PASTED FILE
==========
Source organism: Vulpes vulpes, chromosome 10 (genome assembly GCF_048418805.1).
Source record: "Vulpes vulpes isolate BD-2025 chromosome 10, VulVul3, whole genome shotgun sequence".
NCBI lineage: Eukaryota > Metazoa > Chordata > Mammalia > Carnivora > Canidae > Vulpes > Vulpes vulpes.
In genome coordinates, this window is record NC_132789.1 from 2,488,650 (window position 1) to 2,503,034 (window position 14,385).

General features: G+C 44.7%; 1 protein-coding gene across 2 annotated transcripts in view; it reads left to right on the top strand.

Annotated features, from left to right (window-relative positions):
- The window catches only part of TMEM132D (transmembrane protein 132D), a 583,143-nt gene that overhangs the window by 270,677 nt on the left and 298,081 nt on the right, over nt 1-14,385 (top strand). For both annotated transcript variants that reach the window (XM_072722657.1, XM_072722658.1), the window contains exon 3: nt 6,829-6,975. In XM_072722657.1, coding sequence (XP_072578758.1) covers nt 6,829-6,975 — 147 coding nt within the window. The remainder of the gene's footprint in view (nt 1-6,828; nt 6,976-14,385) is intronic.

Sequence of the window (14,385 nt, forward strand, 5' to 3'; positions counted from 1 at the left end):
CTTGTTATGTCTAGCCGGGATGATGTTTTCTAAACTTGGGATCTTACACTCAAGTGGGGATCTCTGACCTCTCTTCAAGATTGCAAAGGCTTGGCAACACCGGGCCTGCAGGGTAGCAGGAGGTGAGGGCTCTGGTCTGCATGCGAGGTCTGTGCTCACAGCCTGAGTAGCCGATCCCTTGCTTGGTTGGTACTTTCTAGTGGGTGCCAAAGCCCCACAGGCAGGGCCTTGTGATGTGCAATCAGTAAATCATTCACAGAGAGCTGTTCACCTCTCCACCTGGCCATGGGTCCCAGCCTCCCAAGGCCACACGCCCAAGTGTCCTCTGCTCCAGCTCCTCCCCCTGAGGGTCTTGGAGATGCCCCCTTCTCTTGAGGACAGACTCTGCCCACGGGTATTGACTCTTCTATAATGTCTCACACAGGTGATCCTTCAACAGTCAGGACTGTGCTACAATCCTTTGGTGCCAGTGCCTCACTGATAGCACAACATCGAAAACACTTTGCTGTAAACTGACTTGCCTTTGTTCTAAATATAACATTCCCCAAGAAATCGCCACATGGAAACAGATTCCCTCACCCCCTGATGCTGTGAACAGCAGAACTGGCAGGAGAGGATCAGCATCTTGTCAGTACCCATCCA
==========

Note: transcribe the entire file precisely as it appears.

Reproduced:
Source organism: Vulpes vulpes, chromosome 10 (genome assembly GCF_048418805.1).
Source record: "Vulpes vulpes isolate BD-2025 chromosome 10, VulVul3, whole genome shotgun sequence".
NCBI lineage: Eukaryota > Metazoa > Chordata > Mammalia > Carnivora > Canidae > Vulpes > Vulpes vulpes.
In genome coordinates, this window is record NC_132789.1 from 2,488,650 (window position 1) to 2,503,034 (window position 14,385).

General features: G+C 44.7%; 1 protein-coding gene across 2 annotated transcripts in view; it reads left to right on the top strand.

Annotated features, from left to right (window-relative positions):
- The window catches only part of TMEM132D (transmembrane protein 132D), a 583,143-nt gene that overhangs the window by 270,677 nt on the left and 298,081 nt on the right, over nt 1-14,385 (top strand). For both annotated transcript variants that reach the window (XM_072722657.1, XM_072722658.1), the window contains exon 3: nt 6,829-6,975. In XM_072722657.1, coding sequence (XP_072578758.1) covers nt 6,829-6,975 — 147 coding nt within the window. The remainder of the gene's footprint in view (nt 1-6,828; nt 6,976-14,385) is intronic.

Sequence of the window (14,385 nt, forward strand, 5' to 3'; positions counted from 1 at the left end):
CTTGTTATGTCTAGCCGGGATGATGTTTTCTAAACTTGGGATCTTACACTCAAGTGGGGATCTCTGACCTCTCTTCAAGATTGCAAAGGCTTGGCAACACCGGGCCTGCAGGGTAGCAGGAGGTGAGGGCTCTGGTCTGCATGCGAGGTCTGTGCTCACAGCCTGAGTAGCCGATCCCTTGCTTGGTTGGTACTTTCTAGTGGGTGCCAAAGCCCCACAGGCAGGGCCTTGTGATGTGCAATCAGTAAATCATTCACAGAGAGCTGTTCACCTCTCCACCTGGCCATGGGTCCCAGCCTCCCAAGGCCACACGCCCAAGTGTCCTCTGCTCCAGCTCCTCCCCCTGAGGGTCTTGGAGATGCCCCCTTCTCTTGAGGACAGACTCTGCCCACGGGTATTGACTCTTCTATAATGTCTCACACAGGTGATCCTTCAACAGTCAGGACTGTGCTACAATCCTTTGGTGCCAGTGCCTCACTGATAGCACAACATCGAAAACACTTTGCTGTAAACTGACTTGCCTTTGTTCTAAATATAACATTCCCCAAGAAATCGCCACATGGAAACAGATTCCCTCACCCCCTGATGCTGTGAACAGCAGAACTGGCAGGAGAGGATCAGCATCTTGTCAGTACCCATCCA